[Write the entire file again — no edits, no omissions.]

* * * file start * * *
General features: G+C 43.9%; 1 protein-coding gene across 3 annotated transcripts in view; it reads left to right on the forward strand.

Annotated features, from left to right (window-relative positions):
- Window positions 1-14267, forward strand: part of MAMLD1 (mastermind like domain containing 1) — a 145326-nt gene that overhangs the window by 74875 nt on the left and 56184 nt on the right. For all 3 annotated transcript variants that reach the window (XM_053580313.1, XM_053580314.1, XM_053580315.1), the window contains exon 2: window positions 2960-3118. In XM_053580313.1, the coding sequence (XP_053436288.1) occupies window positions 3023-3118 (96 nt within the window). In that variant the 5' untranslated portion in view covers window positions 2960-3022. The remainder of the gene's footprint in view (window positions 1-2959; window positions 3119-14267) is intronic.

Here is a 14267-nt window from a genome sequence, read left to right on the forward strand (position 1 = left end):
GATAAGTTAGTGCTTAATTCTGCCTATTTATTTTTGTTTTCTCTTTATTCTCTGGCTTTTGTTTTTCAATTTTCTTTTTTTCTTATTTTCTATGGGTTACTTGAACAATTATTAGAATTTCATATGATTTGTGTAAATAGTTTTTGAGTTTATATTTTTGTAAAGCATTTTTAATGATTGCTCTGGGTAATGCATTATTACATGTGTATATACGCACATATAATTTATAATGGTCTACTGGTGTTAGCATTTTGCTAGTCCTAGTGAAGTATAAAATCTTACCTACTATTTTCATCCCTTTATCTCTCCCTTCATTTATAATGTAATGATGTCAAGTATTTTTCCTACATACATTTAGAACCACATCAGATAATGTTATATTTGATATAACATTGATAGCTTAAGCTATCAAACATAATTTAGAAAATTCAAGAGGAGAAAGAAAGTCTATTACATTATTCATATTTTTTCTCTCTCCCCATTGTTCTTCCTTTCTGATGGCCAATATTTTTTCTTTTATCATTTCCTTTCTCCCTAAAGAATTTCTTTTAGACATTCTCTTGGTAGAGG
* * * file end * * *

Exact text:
General features: G+C 43.9%; 1 protein-coding gene across 3 annotated transcripts in view; it reads left to right on the forward strand.

Annotated features, from left to right (window-relative positions):
- Window positions 1-14267, forward strand: part of MAMLD1 (mastermind like domain containing 1) — a 145326-nt gene that overhangs the window by 74875 nt on the left and 56184 nt on the right. For all 3 annotated transcript variants that reach the window (XM_053580313.1, XM_053580314.1, XM_053580315.1), the window contains exon 2: window positions 2960-3118. In XM_053580313.1, the coding sequence (XP_053436288.1) occupies window positions 3023-3118 (96 nt within the window). In that variant the 5' untranslated portion in view covers window positions 2960-3022. The remainder of the gene's footprint in view (window positions 1-2959; window positions 3119-14267) is intronic.

Here is a 14267-nt window from a genome sequence, read left to right on the forward strand (position 1 = left end):
GATAAGTTAGTGCTTAATTCTGCCTATTTATTTTTGTTTTCTCTTTATTCTCTGGCTTTTGTTTTTCAATTTTCTTTTTTTCTTATTTTCTATGGGTTACTTGAACAATTATTAGAATTTCATATGATTTGTGTAAATAGTTTTTGAGTTTATATTTTTGTAAAGCATTTTTAATGATTGCTCTGGGTAATGCATTATTACATGTGTATATACGCACATATAATTTATAATGGTCTACTGGTGTTAGCATTTTGCTAGTCCTAGTGAAGTATAAAATCTTACCTACTATTTTCATCCCTTTATCTCTCCCTTCATTTATAATGTAATGATGTCAAGTATTTTTCCTACATACATTTAGAACCACATCAGATAATGTTATATTTGATATAACATTGATAGCTTAAGCTATCAAACATAATTTAGAAAATTCAAGAGGAGAAAGAAAGTCTATTACATTATTCATATTTTTTCTCTCTCCCCATTGTTCTTCCTTTCTGATGGCCAATATTTTTTCTTTTATCATTTCCTTTCTCCCTAAAGAATTTCTTTTAGACATTCTCTTGGTAGAGG